It's a long time since I read The Accidental Tourist, by Anne Tyler - although I had some further dealings with it later when it was used in The Weekend Novelist by Robert Ray, as the basis for writing your own novel. Ray, I think, failed to get to grips with the actual structure of Tyler's novel, which wasn't, to my mind, nearly as straightforward as he made out.
You'd be hard pressed to pin down the way Tyler's books are structured, I think. In reading them you feel as though they just evolve, and that there's very little planning. But I suspect this isn't actually the case. However Tyler plans and writes her books, you always feel as though you're in the presence of someone who knows exactly what they're doing. The books may feel as though they have the randomness of life about them, but in fact they're much more carefully worked out than that.
I've read three of her books in the last couple of months - two this month, in fact. The Beginner's Goodbye, Noah's Compass (which doesn't appear to have a compass in it, though I may have missed it), and just finished yesterday, Back When We Were Grownups. All three have a main character who's having to find him or herself at a certain point in time, sometimes after a crisis, but not necessarily. There may or may not be a 'happy' ending, but there is generally a satisfactory one, though that may not be one that entirely satisfies the reader....even if it satisfies the character in the book. Things in Tyler's books don't always work out in ways that other writers might work them out.
Apart from this thematic use of a character who's lost their way and needs to find how to move forward, Tyler's books excel in detailing daily lives, making the mundane somehow luminous, bringing the ordinary into focus and showing that there's very little that's actually ordinary in this world. She also surrounds her main characters (heroes or heroines would hardly be appropriate for these people, though they do have a kind of heroism about them) with a wonderful array of family members, and occasionally with friends as well. Family is big in the Tyler world; they may not be likeable people always, but they're fully there. Back When We Were Grownups begins with a chaotic family picnic in which Tyler manages, somehow, to distinguish three stepdaughters and a daughter, their various husbands or partners, and their various children, and an aged uncle, and not lose the reader in the slightest. It helps that many of them are known by peculiar nicknames. Later on we have aunts, uncles, former lovers and husbands and more. There is a wonderful range of characters here.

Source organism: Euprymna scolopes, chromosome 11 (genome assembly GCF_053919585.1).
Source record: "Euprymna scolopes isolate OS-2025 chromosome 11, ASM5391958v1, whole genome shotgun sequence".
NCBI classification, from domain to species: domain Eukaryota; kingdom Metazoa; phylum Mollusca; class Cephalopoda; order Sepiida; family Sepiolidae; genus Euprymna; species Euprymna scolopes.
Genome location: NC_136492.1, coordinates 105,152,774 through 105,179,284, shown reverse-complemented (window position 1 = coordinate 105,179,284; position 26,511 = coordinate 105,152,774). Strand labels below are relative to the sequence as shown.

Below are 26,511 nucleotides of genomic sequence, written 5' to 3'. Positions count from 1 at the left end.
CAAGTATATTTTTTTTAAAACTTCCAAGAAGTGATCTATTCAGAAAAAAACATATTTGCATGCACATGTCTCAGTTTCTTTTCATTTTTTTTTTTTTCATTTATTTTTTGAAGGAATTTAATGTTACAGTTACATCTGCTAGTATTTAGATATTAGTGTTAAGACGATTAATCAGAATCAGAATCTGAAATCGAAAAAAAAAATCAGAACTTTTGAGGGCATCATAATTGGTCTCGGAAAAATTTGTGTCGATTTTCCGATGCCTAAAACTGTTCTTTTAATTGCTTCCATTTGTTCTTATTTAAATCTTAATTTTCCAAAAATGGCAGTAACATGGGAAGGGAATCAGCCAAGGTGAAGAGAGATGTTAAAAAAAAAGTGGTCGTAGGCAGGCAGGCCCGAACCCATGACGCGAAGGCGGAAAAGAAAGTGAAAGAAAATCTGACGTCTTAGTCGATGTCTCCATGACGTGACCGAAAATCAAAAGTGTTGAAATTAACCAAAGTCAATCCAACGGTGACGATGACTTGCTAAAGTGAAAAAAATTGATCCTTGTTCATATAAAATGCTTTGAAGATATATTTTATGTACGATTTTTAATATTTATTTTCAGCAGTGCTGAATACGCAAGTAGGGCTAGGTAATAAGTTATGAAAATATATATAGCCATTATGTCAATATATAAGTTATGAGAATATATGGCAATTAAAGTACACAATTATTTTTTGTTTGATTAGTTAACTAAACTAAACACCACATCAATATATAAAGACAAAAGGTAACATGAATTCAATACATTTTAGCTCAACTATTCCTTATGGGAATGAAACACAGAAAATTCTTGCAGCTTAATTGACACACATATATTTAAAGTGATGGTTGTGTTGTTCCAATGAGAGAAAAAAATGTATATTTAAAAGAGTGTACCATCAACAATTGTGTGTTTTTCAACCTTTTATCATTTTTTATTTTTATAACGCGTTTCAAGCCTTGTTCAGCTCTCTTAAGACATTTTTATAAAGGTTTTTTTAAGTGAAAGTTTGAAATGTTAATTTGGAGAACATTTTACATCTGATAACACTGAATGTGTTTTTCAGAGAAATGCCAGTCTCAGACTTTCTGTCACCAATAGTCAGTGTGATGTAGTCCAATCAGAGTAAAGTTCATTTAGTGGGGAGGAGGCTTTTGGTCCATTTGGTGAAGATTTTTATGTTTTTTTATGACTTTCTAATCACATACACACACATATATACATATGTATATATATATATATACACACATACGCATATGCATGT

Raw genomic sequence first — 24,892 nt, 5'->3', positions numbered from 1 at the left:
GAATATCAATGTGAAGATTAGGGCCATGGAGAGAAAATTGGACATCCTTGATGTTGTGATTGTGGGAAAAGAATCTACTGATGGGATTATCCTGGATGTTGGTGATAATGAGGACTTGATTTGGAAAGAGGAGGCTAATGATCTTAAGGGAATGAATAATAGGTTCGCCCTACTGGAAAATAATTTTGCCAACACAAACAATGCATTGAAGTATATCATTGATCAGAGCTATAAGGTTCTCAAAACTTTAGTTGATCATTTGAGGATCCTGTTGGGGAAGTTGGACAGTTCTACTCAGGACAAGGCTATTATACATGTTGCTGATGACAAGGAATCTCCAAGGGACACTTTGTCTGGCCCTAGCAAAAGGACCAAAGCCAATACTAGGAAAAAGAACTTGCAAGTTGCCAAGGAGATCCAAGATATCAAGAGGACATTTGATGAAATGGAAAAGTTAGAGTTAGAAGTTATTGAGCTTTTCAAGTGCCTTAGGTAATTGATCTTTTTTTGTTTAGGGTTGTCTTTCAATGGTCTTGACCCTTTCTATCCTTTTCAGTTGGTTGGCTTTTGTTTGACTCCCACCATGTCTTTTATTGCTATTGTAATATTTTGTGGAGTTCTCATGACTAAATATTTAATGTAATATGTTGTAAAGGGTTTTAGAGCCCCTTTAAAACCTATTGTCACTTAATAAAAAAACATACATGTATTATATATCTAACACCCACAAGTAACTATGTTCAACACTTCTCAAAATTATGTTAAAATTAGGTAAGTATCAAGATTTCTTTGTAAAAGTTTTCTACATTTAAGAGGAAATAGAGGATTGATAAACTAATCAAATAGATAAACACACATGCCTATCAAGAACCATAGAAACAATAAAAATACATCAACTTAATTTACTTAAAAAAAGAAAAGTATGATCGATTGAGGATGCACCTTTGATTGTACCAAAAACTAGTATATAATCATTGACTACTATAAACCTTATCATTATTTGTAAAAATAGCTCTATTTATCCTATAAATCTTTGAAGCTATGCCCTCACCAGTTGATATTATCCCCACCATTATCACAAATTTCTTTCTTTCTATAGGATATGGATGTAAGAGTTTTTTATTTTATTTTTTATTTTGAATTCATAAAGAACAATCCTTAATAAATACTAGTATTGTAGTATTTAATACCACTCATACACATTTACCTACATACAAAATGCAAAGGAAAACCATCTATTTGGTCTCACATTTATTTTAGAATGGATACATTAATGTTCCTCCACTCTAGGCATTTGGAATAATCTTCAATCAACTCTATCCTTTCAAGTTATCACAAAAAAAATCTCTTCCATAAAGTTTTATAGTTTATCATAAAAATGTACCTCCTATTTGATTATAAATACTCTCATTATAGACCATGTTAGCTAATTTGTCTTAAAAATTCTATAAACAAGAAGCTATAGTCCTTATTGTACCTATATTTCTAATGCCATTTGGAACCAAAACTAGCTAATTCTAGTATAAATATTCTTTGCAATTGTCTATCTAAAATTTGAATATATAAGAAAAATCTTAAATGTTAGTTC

It's intriguing, that as a woman writer, Tyler so often allows her female characters to be bitchy and sour, particularly those who are daughters (or stepdaughters) of the main character. These women seem to have a kind of dissatisfaction around their lives, in spite of the fact that they're well off, they have good children, and husbands who care about them. Tyler never tells us what their problem is; she just allows these women (and they appear in all three of the books I've just read) to reveal themselves as self-centred even while they're supposedly caring about the main character. It seems to be the women in the child-rearing generation who are most like this; the main characters sometimes have a sister or two who aren't quite so up themselves. One of those even marries the builder who rebuilds part of the main character's house in Noah's Compass.
And that's another thing: builders, electricians, plumbers and other tradesmen have real lives in these stories. Though the main characters are often a professional cut above these people, they connect with them, and often seem to be the people to whom the tradesmen will open up their lives. I think that's unusual in many modern novels, where tradesmen, if they appear, tend to be very much relegated to the periphery.
Then there are the children: while the vast array of children in Back When We Were Grownups tend to morph a little when seen en masse, many of them have enough scenes on their own or with a sibling or cousin to give them their own presence in the story. And there is often an isolated child who is difficult to coax out of his shell: Noah, in Noah's Compass, is one such, or Peter in Back When We Were Grownups, who turns out to be very intelligent, and not at all the problem that his stepmother makes him out to be - she's one of the selfish generation, of course.
I've got two more books by Tyler from the library at the moment; the librarian brought them up from the stack along with the one I'd asked for, and I thought I might as well have them all. I'll be interested to see how they compare to the four I've read.